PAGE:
Logical empiricism and psychiatric classification

Comprehensive Psychiatry (Impact Factor: 2.25). 01/1986; 27:101-14.
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Nosology has become a widely discussed topic in psychiatry with the appearance of DSM-III. Most current treatments of diagnostic categorization, however, presuppose a particular philosophy of science: logical empiricism. Ideas of Carl G. Hempel, a leading proponent of logical empiricism. can be shown to illuminate the contemporary classification of mental disorders. Moreover, the importance attached by many prominent psychiatrists to operational definitions in nosology can be seen to grow from logical empiricist roots. Even the etiology of mental disorders can be placed within a logical empiricist framework. We describe this logical empiricist position in order to prepare for alternative approaches to classification.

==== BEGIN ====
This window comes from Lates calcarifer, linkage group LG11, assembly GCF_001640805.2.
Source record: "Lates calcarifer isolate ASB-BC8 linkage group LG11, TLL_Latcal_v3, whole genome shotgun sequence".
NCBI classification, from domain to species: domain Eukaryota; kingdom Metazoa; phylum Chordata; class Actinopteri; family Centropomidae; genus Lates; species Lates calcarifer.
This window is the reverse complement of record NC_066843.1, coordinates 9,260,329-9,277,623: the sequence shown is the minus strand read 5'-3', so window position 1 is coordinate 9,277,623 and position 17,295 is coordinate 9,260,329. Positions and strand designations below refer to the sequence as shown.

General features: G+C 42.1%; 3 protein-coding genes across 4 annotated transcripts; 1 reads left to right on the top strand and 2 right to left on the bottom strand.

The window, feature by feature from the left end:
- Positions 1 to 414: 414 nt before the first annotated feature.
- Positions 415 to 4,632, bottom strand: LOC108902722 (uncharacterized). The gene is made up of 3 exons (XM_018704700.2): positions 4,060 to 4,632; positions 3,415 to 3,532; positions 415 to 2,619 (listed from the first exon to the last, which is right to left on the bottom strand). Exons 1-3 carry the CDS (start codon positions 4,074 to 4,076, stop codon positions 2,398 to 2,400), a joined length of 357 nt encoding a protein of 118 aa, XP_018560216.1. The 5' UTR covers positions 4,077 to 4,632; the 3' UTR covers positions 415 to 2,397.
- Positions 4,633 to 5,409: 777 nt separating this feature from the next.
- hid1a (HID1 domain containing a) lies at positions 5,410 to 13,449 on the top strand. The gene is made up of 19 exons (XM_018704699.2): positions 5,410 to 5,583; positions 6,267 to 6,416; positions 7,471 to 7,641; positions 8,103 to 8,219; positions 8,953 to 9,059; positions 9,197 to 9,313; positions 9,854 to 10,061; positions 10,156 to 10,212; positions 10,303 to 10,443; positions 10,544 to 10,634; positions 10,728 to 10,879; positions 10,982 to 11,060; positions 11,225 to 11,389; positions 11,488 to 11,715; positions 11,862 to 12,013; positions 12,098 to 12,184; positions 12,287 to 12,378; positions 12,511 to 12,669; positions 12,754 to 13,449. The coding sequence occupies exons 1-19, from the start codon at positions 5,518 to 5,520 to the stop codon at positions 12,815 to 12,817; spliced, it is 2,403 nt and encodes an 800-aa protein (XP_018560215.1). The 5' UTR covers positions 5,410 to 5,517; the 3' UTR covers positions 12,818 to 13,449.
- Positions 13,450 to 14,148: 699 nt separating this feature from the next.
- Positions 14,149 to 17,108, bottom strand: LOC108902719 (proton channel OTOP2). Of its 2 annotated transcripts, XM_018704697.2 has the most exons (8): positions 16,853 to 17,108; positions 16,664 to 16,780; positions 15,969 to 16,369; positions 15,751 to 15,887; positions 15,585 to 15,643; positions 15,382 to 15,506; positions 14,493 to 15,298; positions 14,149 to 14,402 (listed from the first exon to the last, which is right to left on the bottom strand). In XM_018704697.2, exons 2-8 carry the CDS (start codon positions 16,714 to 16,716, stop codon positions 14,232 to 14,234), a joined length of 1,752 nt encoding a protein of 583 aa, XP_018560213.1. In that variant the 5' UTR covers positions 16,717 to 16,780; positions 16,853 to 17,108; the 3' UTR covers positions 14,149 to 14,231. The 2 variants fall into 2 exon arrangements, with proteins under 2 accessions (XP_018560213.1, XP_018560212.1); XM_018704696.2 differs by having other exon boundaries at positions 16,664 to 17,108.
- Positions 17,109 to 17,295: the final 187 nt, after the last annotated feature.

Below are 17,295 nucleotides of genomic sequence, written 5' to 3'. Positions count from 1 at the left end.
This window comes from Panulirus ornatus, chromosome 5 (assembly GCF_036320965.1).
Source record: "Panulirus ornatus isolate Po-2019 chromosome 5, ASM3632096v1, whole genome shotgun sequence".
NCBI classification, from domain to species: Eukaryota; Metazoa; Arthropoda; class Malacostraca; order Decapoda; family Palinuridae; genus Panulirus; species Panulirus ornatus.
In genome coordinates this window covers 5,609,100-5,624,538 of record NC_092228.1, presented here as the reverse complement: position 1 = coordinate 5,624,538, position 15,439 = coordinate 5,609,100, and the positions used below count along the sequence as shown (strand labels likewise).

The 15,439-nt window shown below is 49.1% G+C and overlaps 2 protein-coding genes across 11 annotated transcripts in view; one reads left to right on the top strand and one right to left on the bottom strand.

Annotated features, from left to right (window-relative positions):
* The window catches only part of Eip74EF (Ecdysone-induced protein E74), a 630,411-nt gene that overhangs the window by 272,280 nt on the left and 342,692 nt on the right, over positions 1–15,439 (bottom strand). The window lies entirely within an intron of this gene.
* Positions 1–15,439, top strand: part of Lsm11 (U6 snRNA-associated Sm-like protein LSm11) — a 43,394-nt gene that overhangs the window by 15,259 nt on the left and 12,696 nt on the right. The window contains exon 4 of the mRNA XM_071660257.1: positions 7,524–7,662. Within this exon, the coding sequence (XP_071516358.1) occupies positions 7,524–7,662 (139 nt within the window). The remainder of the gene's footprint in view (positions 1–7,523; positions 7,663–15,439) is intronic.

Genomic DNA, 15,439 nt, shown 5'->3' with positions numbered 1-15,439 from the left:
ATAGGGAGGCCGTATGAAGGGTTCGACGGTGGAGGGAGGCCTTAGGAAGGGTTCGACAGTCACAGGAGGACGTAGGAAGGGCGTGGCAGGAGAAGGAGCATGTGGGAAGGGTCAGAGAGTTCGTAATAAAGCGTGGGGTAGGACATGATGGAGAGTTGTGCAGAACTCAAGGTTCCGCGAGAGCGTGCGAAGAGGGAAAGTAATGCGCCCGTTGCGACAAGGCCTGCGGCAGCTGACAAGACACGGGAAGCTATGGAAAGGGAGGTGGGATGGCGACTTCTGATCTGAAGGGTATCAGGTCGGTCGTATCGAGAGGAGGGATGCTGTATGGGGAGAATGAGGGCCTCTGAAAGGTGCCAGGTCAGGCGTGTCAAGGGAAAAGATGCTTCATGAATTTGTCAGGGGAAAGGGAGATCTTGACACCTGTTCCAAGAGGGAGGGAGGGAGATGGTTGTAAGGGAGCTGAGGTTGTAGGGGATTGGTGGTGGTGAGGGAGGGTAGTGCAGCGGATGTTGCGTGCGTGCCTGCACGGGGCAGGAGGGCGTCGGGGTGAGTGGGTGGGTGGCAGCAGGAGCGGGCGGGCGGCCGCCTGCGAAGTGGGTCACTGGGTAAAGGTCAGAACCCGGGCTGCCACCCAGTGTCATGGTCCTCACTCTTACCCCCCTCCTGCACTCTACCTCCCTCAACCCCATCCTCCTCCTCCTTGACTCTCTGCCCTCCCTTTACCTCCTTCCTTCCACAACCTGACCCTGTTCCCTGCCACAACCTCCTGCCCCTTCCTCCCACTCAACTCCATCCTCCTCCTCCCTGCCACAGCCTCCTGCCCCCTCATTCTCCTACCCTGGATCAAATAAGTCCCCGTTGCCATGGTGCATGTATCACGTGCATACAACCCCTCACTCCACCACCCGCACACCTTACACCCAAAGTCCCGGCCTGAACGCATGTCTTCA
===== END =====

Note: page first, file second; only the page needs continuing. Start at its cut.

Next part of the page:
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    • "Les auteurs ne connaissent pas les patients ; une procédure explicite doit garantir que le projet puisse se dérouler, dans des conditions relativement similaires, dans sept établissements différents ; le jugement final n'est prononcé ni par les cliniciens ni par les patients, mais par l'opération d'un calcul statistique. Les années qui suivent seront marquées par l'intégration de nombreuses méthodes d'évaluation psychométriques, puis de procédures diagnostiques qui se standardiseront elles aussi, fondées sur l'approche opérationnelle développée par le groupe de l'Université de Washington à Saint-Louis et reprise par le DSM-III (Schwartz et Wiggins, 1986). Il faut toutefois relever que la plupart des essais randomisés contrôlés sont nettement plus simples que l'étude de Prien et Cole. "